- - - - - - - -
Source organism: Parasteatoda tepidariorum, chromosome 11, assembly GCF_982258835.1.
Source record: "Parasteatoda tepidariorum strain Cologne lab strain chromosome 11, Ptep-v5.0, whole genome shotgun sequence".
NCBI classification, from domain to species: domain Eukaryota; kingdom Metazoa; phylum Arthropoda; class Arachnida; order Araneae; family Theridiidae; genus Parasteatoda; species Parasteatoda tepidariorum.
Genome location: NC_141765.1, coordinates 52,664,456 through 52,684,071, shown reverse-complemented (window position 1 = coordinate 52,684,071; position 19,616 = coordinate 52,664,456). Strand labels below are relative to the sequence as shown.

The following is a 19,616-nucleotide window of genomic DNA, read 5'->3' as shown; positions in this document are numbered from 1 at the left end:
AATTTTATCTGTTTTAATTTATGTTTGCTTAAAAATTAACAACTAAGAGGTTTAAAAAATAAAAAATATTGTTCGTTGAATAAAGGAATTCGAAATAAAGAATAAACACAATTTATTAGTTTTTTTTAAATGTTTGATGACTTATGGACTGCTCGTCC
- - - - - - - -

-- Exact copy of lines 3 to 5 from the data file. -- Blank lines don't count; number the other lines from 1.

NCBI classification, from domain to species: domain Eukaryota; kingdom Metazoa; phylum Arthropoda; class Arachnida; order Araneae; family Theridiidae; genus Parasteatoda; species Parasteatoda tepidariorum.
Genome location: NC_141765.1, coordinates 52,664,456 through 52,684,071, shown reverse-complemented (window position 1 = coordinate 52,684,071; position 19,616 = coordinate 52,664,456). Strand labels below are relative to the sequence as shown.

The following is a 19,616-nucleotide window of genomic DNA, read 5'->3' as shown; positions in this document are numbered from 1 at the left end: